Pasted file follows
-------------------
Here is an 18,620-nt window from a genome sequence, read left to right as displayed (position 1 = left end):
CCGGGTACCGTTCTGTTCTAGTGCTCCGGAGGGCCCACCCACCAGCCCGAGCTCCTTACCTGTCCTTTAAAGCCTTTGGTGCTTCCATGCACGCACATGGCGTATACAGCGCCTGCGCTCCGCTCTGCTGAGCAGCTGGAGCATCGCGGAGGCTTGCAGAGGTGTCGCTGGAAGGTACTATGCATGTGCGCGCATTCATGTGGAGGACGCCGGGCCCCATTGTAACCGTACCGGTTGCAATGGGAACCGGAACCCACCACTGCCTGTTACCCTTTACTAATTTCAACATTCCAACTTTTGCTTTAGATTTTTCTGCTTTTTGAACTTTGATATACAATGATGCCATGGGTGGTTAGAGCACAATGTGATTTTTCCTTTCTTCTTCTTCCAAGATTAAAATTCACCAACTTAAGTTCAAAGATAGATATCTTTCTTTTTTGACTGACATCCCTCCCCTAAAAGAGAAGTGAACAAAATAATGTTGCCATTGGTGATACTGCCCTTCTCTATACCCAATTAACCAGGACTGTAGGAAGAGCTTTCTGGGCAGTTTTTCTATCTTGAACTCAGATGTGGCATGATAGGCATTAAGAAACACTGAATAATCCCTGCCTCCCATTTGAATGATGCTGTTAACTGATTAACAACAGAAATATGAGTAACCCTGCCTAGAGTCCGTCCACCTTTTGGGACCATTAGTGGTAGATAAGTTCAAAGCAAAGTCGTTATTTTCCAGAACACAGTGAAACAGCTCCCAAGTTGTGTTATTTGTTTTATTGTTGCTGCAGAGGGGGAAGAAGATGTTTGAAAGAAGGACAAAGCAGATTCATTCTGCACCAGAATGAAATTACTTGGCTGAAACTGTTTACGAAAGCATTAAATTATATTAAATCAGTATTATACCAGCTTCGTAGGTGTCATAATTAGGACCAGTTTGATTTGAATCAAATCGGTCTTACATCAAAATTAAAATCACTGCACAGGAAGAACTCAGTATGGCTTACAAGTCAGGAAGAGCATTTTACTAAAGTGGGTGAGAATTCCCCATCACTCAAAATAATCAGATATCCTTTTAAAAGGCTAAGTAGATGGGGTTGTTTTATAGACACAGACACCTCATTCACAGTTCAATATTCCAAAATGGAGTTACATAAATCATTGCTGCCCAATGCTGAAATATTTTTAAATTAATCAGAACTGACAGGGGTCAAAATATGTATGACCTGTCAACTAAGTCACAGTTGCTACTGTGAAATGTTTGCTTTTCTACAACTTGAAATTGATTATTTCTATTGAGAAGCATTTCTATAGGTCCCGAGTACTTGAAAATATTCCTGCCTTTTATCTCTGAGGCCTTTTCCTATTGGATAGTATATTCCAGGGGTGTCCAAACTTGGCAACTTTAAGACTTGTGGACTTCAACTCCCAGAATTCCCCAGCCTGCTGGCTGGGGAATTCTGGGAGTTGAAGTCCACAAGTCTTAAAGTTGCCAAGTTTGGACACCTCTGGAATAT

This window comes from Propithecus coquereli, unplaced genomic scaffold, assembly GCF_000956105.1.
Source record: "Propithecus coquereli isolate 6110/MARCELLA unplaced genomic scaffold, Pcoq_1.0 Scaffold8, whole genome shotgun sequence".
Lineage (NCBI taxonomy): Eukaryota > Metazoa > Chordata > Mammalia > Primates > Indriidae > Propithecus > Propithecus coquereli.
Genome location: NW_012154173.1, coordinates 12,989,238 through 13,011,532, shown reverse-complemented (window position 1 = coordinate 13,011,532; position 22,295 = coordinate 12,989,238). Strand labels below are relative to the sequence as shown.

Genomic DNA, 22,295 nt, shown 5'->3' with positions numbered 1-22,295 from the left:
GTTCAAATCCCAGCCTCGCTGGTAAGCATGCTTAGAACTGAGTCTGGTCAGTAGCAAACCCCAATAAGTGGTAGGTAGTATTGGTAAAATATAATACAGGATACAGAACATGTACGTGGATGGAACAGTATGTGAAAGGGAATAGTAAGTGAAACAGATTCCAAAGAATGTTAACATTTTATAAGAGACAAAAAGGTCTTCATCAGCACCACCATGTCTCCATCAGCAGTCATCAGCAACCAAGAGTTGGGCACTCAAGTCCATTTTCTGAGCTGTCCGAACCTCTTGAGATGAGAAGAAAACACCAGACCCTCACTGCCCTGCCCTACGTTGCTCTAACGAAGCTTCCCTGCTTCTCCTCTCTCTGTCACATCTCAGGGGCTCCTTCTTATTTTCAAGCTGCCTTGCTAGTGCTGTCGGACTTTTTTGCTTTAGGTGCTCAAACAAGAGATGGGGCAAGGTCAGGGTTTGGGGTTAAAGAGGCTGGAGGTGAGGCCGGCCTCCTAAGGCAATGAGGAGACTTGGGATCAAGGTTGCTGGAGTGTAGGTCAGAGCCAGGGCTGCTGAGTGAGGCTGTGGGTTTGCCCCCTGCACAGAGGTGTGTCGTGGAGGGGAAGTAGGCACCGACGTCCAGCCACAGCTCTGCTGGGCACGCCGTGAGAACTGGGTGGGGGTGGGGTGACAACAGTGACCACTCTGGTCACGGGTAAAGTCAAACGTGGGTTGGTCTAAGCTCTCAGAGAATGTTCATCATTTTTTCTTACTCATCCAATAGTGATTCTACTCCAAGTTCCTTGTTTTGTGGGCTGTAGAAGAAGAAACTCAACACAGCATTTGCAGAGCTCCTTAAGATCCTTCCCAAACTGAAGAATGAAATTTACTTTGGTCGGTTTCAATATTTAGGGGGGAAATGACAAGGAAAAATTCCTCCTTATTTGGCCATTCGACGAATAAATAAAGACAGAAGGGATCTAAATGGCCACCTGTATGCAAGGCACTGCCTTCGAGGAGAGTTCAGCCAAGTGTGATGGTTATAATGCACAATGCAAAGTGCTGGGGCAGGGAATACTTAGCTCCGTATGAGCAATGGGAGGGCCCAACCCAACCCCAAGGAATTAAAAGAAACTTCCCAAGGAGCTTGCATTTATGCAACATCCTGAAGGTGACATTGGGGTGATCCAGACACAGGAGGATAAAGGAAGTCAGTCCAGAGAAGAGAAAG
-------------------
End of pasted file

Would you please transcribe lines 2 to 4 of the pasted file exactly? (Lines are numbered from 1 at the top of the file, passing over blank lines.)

CCGGGTACCGTTCTGTTCTAGTGCTCCGGAGGGCCCACCCACCAGCCCGAGCTCCTTACCTGTCCTTTAAAGCCTTTGGTGCTTCCATGCACGCACATGGCGTATACAGCGCCTGCGCTCCGCTCTGCTGAGCAGCTGGAGCATCGCGGAGGCTTGCAGAGGTGTCGCTGGAAGGTACTATGCATGTGCGCGCATTCATGTGGAGGACGCCGGGCCCCATTGTAACCGTACCGGTTGCAATGGGAACCGGAACCCACCACTGCCTGTTACCCTTTACTAATTTCAACATTCCAACTTTTGCTTTAGATTTTTCTGCTTTTTGAACTTTGATATACAATGATGCCATGGGTGGTTAGAGCACAATGTGATTTTTCCTTTCTTCTTCTTCCAAGATTAAAATTCACCAACTTAAGTTCAAAGATAGATATCTTTCTTTTTTGACTGACATCCCTCCCCTAAAAGAGAAGTGAACAAAATAATGTTGCCATTGGTGATACTGCCCTTCTCTATACCCAATTAACCAGGACTGTAGGAAGAGCTTTCTGGGCAGTTTTTCTATCTTGAACTCAGATGTGGCATGATAGGCATTAAGAAACACTGAATAATCCCTGCCTCCCATTTGAATGATGCTGTTAACTGATTAACAACAGAAATATGAGTAACCCTGCCTAGAGTCCGTCCACCTTTTGGGACCATTAGTGGTAGATAAGTTCAAAGCAAAGTCGTTATTTTCCAGAACACAGTGAAACAGCTCCCAAGTTGTGTTATTTGTTTTATTGTTGCTGCAGAGGGGGAAGAAGATGTTTGAAAGAAGGACAAAGCAGATTCATTCTGCACCAGAATGAAATTACTTGGCTGAAACTGTTTACGAAAGCATTAAATTATATTAAATCAGTATTATACCAGCTTCGTAGGTGTCATAATTAGGACCAGTTTGATTTGAATCAAATCGGTCTTACATCAAAATTAAAATCACTGCACAGGAAGAACTCAGTATGGCTTACAAGTCAGGAAGAGCATTTTACTAAAGTGGGTGAGAATTCCCCATCACTCAAAATAATCAGATATCCTTTTAAAAGGCTAAGTAGATGGGGTTGTTTTATAGACACAGACACCTCATTCACAGTTCAATATTCCAAAATGGAGTTACATAAATCATTGCTGCCCAATGCTGAAATATTTTTAAATTAATCAGAACTGACAGGGGTCAAAATATGTATGACCTGTCAACTAAGTCACAGTTGCTACTGTGAAATGTTTGCTTTTCTACAACTTGAAATTGATTATTTCTATTGAGAAGCATTTCTATAGGTCCCGAGTACTTGAAAATATTCCTGCCTTTTATCTCTGAGGCCTTTTCCTATTGGATAGTATATTCCAGGGGTGTCCAAACTTGGCAACTTTAAGACTTGTGGACTTCAACTCCCAGAATTCCCCAGCCTGCTGGCTGGGGAATTCTGGGAGTTGAAGTCCACAAGTCTTAAAGTTGCCAAGTTTGGACACCTCTGGAATAT

This window comes from Propithecus coquereli, unplaced genomic scaffold, assembly GCF_000956105.1.
Source record: "Propithecus coquereli isolate 6110/MARCELLA unplaced genomic scaffold, Pcoq_1.0 Scaffold8, whole genome shotgun sequence".